PULSE X ME410B: Shishir Mehrotra

ON FEBRUARY 4TH 2015, Shishir Mehrotra spoke to the class of ME 410B about his past experiences on two topics: (1) “A World Without Gatekeepers” and (2) “Finding your place in it”. Shishir spent the past six years at Google as the head of product and engineering for YouTube, and used many examples from that experience throughout his talk.


Using a series of YouTube examples, Shishir described how the world is shifting to one where traditional gatekeepers and barriers no longer exist. Instead people can share content without hesitation and boundaries. He went through many interesting examples - everyone from educators like Sal Khan, to athletes, to musicians - who became successful by showing off their craft to a global audience. They could take paths that were non-conventional, and bypass many of the obstacles that existed prior to the conception of YouTube.

He also explained that, in his opinion, YouTube had emerged as the most important advancement in communication since the telephone, since it allows people to connect with others globally, providing a communication vehicle that is substantially different from those in the past. So much so, that "it has the potential to stand-alone as a new form of government" according to Mehrotra. This privilege comes with an enormous responsibility - as was reflected in a number of stories about how YouTube operated in the midst of the Arab Spring.


Mehrotra shared 3 key points:

1.     Find a tailwind

Mehrotra has worked on projects that have been backed by tailwinds, and ones that haven’t. A tailwind is when a natural industry momentum is heading a particular direction and one can align themselves with it. He’s learned from experience that aligning with a tailwind is a far more effective use of time. He explained that when you find a tailwind “everything you do begins to work and compound. The tailwind covers an enormous amount of mistakes. Products that are created on tailwinds can be deeply flawed…but the demand is incredibly deep, and the trend is so clear that everything just seems to fall into place.”

2.     Identify your unique thesis

Mehrotra encourages everyone to find an important truth that they uniquely believe in. It’s different from an idea that’s obvious and has been thought of by many people. Identify a unique truth, even if that means you’ll have to go against the grain.

He urges that sharing ideas never hurts either. “You never know when someone’s going to hand you an opportunity to work on an idea, in a way you never thought possible.” said Mehrotra.

3.     Focus on your marginal utility

Shishir relayed advice he received from an old mentor when he was debating leaving YouTube a few years back. His mentor asked him to make 3 lists:

List 1:  What you hope to accomplish in the next twelve months.

List 2:     Find the subset of List 1 where you are quite confident if you left, it wouldn’t happen.

List 3: Now look at List 2. Write down everything from that list where if it didn’t happen, you would kick yourself for years after.

He said, when the third list is empty, you should leave. He refers to this as your marginal utility. Mehrotra said to “go find something else that maximizes your marginal utility.”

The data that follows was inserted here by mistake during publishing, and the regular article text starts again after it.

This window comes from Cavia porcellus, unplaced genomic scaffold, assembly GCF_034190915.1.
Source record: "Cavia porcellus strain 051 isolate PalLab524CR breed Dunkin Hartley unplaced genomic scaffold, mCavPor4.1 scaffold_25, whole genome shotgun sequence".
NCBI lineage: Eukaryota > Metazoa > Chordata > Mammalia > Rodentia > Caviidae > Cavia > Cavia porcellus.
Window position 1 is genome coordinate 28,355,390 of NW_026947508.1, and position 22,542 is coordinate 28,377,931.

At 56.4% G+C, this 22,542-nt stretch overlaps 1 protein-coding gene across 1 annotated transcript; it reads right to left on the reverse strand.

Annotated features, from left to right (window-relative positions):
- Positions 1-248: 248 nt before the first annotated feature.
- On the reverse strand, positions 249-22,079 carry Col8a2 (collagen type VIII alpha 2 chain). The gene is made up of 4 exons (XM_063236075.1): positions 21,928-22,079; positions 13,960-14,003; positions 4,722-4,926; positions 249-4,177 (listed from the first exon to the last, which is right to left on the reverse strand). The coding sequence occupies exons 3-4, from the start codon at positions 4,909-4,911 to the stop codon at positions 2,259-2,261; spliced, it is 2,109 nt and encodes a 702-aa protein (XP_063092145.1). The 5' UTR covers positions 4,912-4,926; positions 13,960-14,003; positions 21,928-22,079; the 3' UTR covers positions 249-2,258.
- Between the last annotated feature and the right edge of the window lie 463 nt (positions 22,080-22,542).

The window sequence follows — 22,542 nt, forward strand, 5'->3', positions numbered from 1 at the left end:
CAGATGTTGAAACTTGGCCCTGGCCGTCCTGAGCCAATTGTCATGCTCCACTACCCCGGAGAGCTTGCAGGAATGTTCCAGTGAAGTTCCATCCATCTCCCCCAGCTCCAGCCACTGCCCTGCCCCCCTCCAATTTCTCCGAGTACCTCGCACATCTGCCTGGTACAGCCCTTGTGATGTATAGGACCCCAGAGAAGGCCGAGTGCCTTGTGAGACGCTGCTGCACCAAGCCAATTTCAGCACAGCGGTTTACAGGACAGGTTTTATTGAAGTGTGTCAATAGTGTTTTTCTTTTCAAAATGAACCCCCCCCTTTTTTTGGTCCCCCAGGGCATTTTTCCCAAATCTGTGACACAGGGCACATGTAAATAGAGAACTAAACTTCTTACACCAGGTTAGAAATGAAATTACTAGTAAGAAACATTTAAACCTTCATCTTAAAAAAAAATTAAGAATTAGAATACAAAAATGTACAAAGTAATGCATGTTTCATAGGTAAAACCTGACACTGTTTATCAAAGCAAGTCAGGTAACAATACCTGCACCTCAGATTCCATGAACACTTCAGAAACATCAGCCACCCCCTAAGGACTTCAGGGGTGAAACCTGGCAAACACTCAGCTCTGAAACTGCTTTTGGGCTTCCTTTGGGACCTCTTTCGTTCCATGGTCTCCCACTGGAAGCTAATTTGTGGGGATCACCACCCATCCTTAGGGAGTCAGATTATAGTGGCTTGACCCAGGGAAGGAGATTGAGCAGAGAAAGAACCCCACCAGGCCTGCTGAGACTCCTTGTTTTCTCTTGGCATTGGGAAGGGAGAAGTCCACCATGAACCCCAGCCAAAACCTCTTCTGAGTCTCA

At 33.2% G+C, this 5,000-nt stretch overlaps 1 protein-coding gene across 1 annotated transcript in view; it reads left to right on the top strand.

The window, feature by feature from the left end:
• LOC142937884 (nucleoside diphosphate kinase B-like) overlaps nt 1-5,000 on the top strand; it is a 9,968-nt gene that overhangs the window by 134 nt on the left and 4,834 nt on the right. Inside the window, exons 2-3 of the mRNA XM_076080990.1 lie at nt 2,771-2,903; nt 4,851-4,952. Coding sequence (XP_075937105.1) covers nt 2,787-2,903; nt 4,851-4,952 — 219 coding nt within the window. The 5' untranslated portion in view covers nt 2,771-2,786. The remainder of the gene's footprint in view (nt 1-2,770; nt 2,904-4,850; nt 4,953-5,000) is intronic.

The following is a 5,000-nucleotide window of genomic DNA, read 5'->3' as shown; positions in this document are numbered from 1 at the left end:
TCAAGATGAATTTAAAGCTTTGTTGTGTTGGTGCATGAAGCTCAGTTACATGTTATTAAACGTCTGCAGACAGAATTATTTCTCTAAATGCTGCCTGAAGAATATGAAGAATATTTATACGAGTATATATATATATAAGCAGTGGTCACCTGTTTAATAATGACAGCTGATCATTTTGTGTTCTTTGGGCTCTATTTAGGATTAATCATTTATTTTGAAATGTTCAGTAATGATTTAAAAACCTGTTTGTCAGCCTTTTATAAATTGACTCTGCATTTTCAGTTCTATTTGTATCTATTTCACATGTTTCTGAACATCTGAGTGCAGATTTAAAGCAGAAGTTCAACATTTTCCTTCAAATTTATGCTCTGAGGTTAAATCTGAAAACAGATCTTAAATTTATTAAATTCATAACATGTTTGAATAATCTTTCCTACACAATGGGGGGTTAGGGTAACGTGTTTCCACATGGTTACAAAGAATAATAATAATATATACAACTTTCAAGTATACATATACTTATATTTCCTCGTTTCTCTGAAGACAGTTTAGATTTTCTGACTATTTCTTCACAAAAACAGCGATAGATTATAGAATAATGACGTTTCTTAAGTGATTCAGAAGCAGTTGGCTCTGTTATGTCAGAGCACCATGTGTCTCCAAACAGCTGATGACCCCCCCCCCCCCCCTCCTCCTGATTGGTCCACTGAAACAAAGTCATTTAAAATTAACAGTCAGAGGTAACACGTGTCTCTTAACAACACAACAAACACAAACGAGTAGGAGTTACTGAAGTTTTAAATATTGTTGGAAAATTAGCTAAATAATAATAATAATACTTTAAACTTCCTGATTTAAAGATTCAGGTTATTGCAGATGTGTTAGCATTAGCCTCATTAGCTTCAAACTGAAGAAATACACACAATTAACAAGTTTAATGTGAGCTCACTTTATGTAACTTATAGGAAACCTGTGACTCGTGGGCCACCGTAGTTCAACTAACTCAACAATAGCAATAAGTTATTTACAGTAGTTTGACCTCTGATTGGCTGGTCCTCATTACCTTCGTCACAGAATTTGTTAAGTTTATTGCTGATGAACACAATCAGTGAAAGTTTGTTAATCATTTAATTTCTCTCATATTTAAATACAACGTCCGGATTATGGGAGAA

When you put these three things together and “when you see those things align you should jump in”.



One of the class members posed this question to Shishir. He quickly reframed this as the "nutritious vs. delicious" question. He explained that it is easier to create a “delicious product”, as almost every tool has a value that is tantalizing. Optimizing for the “nutritious” value of a product or tool is where the challenge lies - a problem that many companies face. Finding a balance between the "nutritious value" and a "delicious value" in a product  can be incredibly difficult.

It’s good to break this down into two things:

1. Decide if being "nutritious" is good for business?

Mehrotra explained that "for some businesses it is absolutely bad... whereas for YouTube, being nutritious is very good." He then added that “people will invest a certain amount of time if a product is delicious, but a completely different amount of time, if a product is nutritious.” If being nutritious fits into the framework and mission of the company, then that is an important starting point.

2. How do you impact it?

Mehrotra’s answer: Measure it. As with anything, the best way to affect change is to measure it. For YouTube this was challenging but they worked on it - for example by trying to ask users “which is a better use of an hour of your time: exercise, television, reading a book or watching YouTube” and then measuring the change in that metric over time.



Another audience question. Mehrotra urges people to ask themselves two questions:

1.     Do you have an idea that you can’t imagine not working on?

2.     Do you have a person that you can't imagine not working with?

If the answer to both of these questions is yes, then you must start your company. If not, then don't waste your time addressing a problem that you are ill-equipped to take on.



Mehrotra explained that when you have your thesis, you should be willing to share it, so you don’t keep yourself from the input that you want. He recommends compiling a list titled: “Things I would like to see different in the world” and using it as a springboard. This way, identifying problems that are important to you, and riding along the tailwind will fall in place naturally.  As far as tailwinds are concerned Mehrotra identified a few for us including: advertising and subscriptions, the quantified self, and the internet of things. He recently left YouTube to start a new company though was coy in describing which tailwind he chose to follow himself...